Over the years since America has become more capable industrially as well as economically, Great Britain has set forth many laws or ?acts? putting limitations on just how far America can function on its own. The Navigation Acts implemented in the late 1650?s have put strong limitations on American trade and commerce. With these acts, goods are now to be shipped to and from the colonies on English or American ships by way of England. Certain goods such as tobacco, sugar, cotton and indigo can not even be sold outside of the British Empire. This frustrates the American colonies, for they can get a higher price for these items outside of the British Empire, and working as a disadvantage for the American economy. From the British viewpoint, the Navigation Acts helped the central economy and government of Great Britain by excluding trade in these raw materials with other countries. While this can be seen as a gain for Great Britain in that they can now control all American cash crops, for an American who is working to become richer, and more successful, this puts limitations on his opportunities and angers him. The Molasses Act is another example, further enraging Americans by placing a heavy duty on all sugar goods being imported from non-British islands in the Caribbean. Again, this serves to protect the English planters from French and Dutch competition, by providing England with total control over the price of all sugar goods bound for America. Unfortunately for Great Britain, this is serving to promote a smuggling industry throughout mainland America and especially in the northeast; it has also led to a new but steadily growing distillation industry. Yet another act that has put severe limitations on American industry is the Iron Act, which limits the growth of the American iron industry for the sole purpose of protecting the English iron industry. This is seen in the American eye as spiteful and very selfish because, if they are truly English citizens, why would parliament sacrifice their industry just for the sake of another within their ?own? country?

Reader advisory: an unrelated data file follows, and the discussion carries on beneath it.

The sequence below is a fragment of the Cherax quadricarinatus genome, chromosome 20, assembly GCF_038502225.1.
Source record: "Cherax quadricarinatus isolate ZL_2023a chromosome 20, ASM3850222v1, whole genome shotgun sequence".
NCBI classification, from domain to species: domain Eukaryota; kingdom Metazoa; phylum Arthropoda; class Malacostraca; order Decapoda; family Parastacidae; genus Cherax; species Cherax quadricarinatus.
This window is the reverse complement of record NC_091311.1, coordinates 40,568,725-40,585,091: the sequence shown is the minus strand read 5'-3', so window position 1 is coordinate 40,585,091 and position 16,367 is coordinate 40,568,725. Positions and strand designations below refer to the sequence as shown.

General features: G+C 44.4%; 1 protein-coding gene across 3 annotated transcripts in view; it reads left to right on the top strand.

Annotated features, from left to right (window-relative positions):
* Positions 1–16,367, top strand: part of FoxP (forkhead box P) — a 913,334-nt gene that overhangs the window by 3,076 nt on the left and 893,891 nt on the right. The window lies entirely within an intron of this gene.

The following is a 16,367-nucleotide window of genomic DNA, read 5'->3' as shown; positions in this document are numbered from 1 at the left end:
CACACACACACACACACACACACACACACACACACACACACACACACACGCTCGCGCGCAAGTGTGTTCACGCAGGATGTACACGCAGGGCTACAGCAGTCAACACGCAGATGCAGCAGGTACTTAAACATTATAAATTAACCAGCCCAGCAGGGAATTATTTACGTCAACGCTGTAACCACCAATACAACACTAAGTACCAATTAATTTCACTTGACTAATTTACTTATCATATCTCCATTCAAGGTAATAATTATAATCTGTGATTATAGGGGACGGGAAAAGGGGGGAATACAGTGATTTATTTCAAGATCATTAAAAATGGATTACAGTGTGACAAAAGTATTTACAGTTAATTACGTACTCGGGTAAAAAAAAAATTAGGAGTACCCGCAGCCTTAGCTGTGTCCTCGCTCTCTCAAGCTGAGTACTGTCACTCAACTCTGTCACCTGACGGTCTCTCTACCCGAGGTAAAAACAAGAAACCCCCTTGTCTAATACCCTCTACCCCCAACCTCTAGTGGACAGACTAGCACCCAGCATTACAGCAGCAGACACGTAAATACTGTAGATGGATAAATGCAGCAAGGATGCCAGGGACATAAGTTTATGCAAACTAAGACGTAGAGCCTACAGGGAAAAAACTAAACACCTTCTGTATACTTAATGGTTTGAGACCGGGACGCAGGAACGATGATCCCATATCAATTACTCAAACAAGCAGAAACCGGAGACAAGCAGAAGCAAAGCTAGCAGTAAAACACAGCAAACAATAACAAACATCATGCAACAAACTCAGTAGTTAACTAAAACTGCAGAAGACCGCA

These matters of government taxation and trade regulations are the main reason for a developing American theory of political independence. Many of these laws are seen as harsh and unfair since the American colonies do not have actual representation but rather, ?virtual? representation in Parliament, thus not allowing them their rights as English citizens. This means different things to different colonies, all depending on their origin. For example, colonies like the Carolinas do not have a tough time complying with laws set forth by Great Britain. This is because they are still very loyal, having been begun by charters to eight noblemen. Georgia, on the other hand, although still in the south, has trouble with these laws because it was settled for reasons of economic oppression. The Puritan colonies of new England want nothing to do with Britain, as these colonists are in America as a result of religious persecution; they consider even fellow Americans not of their faith to be inferior. Other northern colonies such as New York and Rhode Island have little regard for Great Britain because of their foreign origins. New York, having been a former Dutch colony, was never really ?England oriented? until they were taken over. Rhode Island only became a colony after its founders were cast away from the Bay colony for having religious beliefs different to those of the puritan people. This colony would feel no disposition towards Great Britain (unlike the puritan colonies they originally came from) because they were so far removed from Great Britain, and had their attentions focused else where, like on promoting religious freedom.

The cultural differences between America and Great Britain and America?s quick expansion economically as well as geographically, make it hard for the two to function as a single entity. America?s expansion has been brought on the energy and industry of the colonists, by American tendency toward a meritocracy, where performance and production gain recognition, rather than family or title, and America?s steady population growth. Many laws or ?acts? passed by the English Parliament are viewed harshly in the American eye, as they serve to better the government and the economy of Great Britain, the mother country, at the expense of the American colonist. Although these differences help set the American colonies apart from Great Britain, they themselves are set apart from each other. The strong religious background of many of the northern colonies seem to segregate them from other areas, in that they don?t want to associate with the non-puritan ?heathens?, like the tolerating Rhode Islanders or New Yorkers. In the Carolinas as well as the Chesapeake, where the colonies were established by charters or English aristocratic rule, there is more tolerance for the English. All of these factors and others paint a clear picture of what could possibly be an American secession from Great Britain and a disunion of the American colonies themselves.